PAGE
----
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California Becomes First State to Mandate Nurse-to-Patient Ratios

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California Becomes First State to Mandate Nurse-to-Patient Ratios

By KAY BENSING, MA, RN

On October 10, the California Nurses Association (CNA) hailed the signing of nurse:patient ratio legislation that makes California the first state in the nation to require safe hospital staffing and pledged to begin work immediately to implement the new law. The CNA-sponsored bill was signed by Governor Gray Davis.

nurse/patient ratio

"This is one of the most significant days in the history of nursing," proclaimed CNA president, Kay McVay, RN. "This bill will save the lives of countless numbers of patients needlessly endangered by unsafe conditions."

"This is a signal that nurses' and health care consumers' concerns over nurse staffing have reached critical mass," commented American Nurses Association (ANA) president. ANA supported the bill's passage.

"Too often managed care has meant managed cost. If the health care industry continues to dig in its heels and fight for false economies on the backs of patients and RNs, we can expect more and more bills on the floors of state legislatures calling for mandated minimum nurse-to-patient ratios," noted Dr. Malone.

Ratios to be Established

California AB 394 went through several major changes before it reached its final form, most notably that specific numeric ratios were removed from the bill. As it stands now, the California Department of Health Services (DHS) is mandated "to adopt regulations establishing minimum, specific and numerical licensed nurse-to-patient ratios for all hospital units." according to CNA's press release. Presently, ratios exist for intensive care units and operating rooms.

The law also prohibits hospitals from requiring unlicensed, minimally-trained personnel to perform nursing functions such as invasive procedures, patient assessment, patient education and administration of medication.

Originally the law was to go into effect by Jan. 1, 2001. However, hospitals expressed their concern that they could not meet this timetable. A compromise was struck to ensure the Governor's signature--it will now be implemented on Jan. 1, 2002.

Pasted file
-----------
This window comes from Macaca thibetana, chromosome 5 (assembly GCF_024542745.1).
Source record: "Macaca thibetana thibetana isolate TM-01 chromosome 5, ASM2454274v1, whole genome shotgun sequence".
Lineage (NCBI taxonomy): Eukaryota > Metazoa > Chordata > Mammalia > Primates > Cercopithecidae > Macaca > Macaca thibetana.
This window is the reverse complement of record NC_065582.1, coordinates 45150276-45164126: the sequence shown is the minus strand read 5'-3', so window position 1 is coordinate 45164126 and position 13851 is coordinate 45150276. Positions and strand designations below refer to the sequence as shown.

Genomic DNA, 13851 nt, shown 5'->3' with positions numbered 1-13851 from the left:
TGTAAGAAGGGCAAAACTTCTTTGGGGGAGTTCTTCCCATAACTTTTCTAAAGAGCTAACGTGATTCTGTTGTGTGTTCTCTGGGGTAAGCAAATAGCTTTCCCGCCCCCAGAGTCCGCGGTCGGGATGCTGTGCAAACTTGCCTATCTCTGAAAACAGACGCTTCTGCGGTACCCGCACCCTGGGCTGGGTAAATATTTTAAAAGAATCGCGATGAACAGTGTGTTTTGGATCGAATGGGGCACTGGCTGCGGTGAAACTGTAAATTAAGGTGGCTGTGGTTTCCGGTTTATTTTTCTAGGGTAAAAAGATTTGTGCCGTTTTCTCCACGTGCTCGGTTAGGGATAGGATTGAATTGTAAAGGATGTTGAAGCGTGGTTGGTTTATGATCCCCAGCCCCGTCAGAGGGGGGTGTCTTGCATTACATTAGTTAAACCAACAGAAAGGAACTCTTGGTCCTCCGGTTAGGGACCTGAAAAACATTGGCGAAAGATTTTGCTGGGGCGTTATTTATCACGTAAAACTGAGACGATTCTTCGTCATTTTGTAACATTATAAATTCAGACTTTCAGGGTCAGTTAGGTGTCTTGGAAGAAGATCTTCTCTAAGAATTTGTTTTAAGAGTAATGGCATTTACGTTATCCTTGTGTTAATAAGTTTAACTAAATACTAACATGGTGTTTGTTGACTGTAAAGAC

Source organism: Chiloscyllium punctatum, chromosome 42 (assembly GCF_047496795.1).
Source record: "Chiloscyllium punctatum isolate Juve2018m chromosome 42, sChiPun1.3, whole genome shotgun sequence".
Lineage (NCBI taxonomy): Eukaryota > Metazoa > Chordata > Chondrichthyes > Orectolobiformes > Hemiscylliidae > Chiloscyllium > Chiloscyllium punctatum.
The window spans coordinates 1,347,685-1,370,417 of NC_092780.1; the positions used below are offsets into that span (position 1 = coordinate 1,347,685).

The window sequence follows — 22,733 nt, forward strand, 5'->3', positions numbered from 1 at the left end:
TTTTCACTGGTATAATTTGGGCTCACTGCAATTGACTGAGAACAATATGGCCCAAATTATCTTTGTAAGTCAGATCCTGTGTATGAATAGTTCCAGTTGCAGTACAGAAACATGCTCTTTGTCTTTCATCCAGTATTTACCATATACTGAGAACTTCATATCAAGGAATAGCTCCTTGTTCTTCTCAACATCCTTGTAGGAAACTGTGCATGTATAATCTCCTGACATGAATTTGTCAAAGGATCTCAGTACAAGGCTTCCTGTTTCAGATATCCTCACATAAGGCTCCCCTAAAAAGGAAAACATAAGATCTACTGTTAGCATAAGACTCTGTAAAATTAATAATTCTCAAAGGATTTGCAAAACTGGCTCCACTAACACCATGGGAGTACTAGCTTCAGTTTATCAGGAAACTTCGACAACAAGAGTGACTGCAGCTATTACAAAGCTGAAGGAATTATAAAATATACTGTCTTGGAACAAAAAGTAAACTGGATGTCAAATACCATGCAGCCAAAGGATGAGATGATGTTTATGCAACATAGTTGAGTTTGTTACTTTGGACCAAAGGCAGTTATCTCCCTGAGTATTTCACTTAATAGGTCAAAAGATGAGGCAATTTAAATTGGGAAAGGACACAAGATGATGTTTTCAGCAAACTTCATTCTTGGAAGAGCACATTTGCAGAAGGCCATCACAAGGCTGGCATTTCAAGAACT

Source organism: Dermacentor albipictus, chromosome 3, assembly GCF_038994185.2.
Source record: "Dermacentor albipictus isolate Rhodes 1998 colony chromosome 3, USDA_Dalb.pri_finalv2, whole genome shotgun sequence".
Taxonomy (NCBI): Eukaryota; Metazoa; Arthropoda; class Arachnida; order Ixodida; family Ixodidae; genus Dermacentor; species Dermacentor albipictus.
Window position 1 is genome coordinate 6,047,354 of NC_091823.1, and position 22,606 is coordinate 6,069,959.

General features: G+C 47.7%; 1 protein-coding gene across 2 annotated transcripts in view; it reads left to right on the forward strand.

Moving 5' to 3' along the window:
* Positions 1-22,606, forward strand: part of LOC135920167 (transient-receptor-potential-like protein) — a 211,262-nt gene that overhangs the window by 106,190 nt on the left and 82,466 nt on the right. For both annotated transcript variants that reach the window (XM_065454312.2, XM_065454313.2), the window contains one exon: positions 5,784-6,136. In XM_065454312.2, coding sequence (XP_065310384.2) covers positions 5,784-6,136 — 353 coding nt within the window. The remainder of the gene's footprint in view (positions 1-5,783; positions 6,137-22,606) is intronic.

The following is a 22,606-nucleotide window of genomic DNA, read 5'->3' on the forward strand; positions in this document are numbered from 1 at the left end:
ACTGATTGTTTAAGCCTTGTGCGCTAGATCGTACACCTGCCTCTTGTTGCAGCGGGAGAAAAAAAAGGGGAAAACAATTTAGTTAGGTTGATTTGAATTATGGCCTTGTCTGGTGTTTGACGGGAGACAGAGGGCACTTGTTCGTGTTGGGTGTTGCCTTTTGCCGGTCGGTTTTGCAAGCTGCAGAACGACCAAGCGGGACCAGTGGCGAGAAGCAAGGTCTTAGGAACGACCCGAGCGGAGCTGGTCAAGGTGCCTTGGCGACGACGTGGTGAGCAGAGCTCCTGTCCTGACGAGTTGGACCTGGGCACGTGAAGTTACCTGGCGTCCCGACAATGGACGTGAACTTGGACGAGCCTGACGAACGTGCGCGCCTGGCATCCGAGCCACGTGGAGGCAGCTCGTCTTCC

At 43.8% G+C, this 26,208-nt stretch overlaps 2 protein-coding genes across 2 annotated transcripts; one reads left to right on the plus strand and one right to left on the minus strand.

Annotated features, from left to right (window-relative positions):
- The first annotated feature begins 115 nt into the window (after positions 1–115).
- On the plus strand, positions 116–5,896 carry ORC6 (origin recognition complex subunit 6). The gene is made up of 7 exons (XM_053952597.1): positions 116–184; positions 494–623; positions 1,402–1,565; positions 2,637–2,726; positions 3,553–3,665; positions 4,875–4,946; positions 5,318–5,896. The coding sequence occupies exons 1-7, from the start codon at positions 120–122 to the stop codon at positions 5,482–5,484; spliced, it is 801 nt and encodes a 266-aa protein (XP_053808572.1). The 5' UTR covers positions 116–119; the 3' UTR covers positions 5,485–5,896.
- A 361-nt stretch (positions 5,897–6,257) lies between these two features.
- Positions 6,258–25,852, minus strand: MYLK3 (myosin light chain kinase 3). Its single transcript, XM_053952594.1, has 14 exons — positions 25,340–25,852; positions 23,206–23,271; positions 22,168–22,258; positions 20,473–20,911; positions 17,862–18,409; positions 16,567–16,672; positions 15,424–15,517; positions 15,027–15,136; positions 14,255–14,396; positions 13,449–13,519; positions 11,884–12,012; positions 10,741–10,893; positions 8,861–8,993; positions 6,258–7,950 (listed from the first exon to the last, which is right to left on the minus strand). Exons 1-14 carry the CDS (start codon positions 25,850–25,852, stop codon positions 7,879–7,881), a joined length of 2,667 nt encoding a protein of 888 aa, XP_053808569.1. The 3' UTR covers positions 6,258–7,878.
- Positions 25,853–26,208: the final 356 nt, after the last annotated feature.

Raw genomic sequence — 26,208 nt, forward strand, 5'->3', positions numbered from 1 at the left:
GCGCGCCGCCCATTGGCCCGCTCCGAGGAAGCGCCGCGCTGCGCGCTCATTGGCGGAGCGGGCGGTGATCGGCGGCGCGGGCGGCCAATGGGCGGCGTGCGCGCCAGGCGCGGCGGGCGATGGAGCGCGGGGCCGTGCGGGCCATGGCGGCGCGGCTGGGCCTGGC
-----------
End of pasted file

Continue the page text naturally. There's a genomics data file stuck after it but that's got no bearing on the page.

The hospital industry made defeat of the nurse-to-patient ratio bill "its top legislative priority this year," noted CNA Executive Director Rose Ann DeMoro. "The reason is that this is the only genuine reform that actually affects the delivery of patient care at the bedside. At a time when the industry has placed cost cutting ahead of safe care, this law allows the health care professional to regain control over the health care system from the bottom up."

Concern Voiced

While ANA supported passage of the nurse-to-patient ratio bill, Dr. Malone voiced concerns about its implementation. "While we're glad that passage of the California nursing staffing mandate has once again focused public attention on RN understaffing, we're also concerned that mandated minimum ratios don't become staffing ceilings," she cautioned.

"If an institution simply states that it has met a mandate because it has x number of RNs per patient in a unit that fails to address other significant concerns. Some of these nurses may be floaters who may be newly graduated nurses who need to become acquainted with the protocols of the unit to which they're assigned," Dr. Malone explained. The California bill requires that nurse "floats" and other temporary nursing personnel receive orientation to a unit.

Kay Bensing is a consultant to ADVANCE.




     

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